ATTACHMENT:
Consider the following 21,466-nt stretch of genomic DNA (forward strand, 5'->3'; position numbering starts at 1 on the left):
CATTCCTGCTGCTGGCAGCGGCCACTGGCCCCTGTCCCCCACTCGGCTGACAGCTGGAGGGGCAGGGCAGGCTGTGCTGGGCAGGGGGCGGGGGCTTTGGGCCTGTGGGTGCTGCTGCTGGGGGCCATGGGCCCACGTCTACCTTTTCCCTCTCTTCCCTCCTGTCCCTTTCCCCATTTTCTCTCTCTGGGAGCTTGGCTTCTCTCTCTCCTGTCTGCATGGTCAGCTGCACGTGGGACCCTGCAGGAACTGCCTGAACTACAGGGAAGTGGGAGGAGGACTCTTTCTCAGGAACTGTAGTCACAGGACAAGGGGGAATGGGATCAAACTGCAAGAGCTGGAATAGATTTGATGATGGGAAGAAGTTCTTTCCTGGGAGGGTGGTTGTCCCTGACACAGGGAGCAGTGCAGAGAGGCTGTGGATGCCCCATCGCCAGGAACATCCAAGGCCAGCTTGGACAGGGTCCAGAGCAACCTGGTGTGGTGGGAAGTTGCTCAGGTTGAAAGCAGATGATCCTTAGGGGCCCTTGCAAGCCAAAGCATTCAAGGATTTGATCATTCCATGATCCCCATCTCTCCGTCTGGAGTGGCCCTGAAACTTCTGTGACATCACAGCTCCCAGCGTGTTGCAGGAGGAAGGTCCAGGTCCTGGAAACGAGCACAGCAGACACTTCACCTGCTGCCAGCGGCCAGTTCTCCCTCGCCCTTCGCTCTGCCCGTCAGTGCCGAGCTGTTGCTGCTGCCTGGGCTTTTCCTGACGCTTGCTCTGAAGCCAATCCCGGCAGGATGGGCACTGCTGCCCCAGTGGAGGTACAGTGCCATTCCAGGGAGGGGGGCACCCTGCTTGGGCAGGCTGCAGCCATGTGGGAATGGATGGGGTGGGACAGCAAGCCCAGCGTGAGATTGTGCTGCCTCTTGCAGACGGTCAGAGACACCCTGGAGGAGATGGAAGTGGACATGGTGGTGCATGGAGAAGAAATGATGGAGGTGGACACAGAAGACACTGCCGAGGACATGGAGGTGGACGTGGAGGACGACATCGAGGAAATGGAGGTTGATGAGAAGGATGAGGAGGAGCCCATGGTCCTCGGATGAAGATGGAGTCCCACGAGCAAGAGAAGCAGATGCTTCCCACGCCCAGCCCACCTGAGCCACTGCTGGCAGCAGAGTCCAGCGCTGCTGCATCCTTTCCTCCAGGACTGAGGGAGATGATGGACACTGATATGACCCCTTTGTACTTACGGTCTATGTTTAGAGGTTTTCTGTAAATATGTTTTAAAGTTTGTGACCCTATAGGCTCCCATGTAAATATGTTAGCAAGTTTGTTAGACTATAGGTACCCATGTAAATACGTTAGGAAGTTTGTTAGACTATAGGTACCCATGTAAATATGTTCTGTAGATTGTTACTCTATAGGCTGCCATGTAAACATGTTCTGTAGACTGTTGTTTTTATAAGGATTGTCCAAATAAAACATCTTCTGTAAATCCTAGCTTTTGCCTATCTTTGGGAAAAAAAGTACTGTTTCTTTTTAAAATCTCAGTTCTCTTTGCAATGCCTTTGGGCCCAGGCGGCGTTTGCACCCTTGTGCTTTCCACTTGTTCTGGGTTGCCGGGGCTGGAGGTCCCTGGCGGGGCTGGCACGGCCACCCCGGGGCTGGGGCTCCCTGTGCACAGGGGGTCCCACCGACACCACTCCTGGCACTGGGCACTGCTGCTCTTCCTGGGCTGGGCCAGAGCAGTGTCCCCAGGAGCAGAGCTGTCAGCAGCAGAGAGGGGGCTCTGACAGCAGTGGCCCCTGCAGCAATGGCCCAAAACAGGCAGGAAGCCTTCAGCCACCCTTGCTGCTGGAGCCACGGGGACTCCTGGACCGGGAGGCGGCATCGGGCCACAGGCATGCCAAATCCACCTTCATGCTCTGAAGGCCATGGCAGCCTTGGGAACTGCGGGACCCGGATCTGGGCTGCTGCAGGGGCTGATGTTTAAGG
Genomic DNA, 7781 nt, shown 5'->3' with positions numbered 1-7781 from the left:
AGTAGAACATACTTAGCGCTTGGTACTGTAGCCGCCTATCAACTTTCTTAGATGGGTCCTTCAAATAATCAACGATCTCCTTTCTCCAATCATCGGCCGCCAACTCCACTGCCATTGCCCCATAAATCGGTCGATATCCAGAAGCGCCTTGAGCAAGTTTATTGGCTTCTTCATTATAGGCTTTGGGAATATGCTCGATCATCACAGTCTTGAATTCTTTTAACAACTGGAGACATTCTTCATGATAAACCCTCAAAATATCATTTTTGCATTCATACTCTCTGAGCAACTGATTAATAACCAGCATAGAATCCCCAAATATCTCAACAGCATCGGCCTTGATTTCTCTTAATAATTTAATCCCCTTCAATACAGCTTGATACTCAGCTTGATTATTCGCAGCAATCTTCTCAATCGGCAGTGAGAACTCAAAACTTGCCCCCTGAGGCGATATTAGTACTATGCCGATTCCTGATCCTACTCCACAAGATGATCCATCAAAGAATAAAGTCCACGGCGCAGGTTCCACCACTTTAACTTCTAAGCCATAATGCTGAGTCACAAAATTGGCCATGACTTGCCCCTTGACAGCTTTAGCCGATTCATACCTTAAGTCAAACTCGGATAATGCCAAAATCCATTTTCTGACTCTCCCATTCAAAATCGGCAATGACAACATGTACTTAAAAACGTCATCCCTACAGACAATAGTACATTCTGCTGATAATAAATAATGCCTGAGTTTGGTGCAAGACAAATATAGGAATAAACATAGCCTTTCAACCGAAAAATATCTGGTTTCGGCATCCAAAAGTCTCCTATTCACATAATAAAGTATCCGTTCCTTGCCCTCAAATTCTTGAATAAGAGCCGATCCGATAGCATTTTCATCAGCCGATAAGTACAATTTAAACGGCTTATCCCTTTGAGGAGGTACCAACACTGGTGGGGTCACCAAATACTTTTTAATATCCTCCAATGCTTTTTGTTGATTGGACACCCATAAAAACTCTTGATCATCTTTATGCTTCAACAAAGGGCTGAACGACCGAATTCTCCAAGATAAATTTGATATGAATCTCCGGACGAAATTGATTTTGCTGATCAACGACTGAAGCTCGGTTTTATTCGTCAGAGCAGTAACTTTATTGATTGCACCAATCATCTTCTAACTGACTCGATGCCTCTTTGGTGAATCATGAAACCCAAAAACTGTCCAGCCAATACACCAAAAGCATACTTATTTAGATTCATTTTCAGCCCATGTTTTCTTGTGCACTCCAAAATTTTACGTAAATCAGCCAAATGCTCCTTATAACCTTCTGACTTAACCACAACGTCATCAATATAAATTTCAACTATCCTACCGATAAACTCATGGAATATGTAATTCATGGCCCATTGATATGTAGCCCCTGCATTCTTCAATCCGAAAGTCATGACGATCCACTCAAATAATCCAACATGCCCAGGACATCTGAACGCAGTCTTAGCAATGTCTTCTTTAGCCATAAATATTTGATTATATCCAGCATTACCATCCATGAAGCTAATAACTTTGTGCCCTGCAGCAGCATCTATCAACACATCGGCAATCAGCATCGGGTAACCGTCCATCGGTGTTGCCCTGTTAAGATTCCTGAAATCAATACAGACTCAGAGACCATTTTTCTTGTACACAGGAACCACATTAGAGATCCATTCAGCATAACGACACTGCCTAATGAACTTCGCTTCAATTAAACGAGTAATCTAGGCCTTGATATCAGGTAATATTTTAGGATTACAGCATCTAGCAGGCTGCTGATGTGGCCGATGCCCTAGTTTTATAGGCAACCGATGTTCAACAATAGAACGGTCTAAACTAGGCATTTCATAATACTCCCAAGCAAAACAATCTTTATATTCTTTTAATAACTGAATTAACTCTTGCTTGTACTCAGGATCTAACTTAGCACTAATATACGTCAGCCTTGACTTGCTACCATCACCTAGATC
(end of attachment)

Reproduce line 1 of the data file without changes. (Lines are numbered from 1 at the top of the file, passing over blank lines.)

Consider the following 21,466-nt stretch of genomic DNA (forward strand, 5'->3'; position numbering starts at 1 on the left):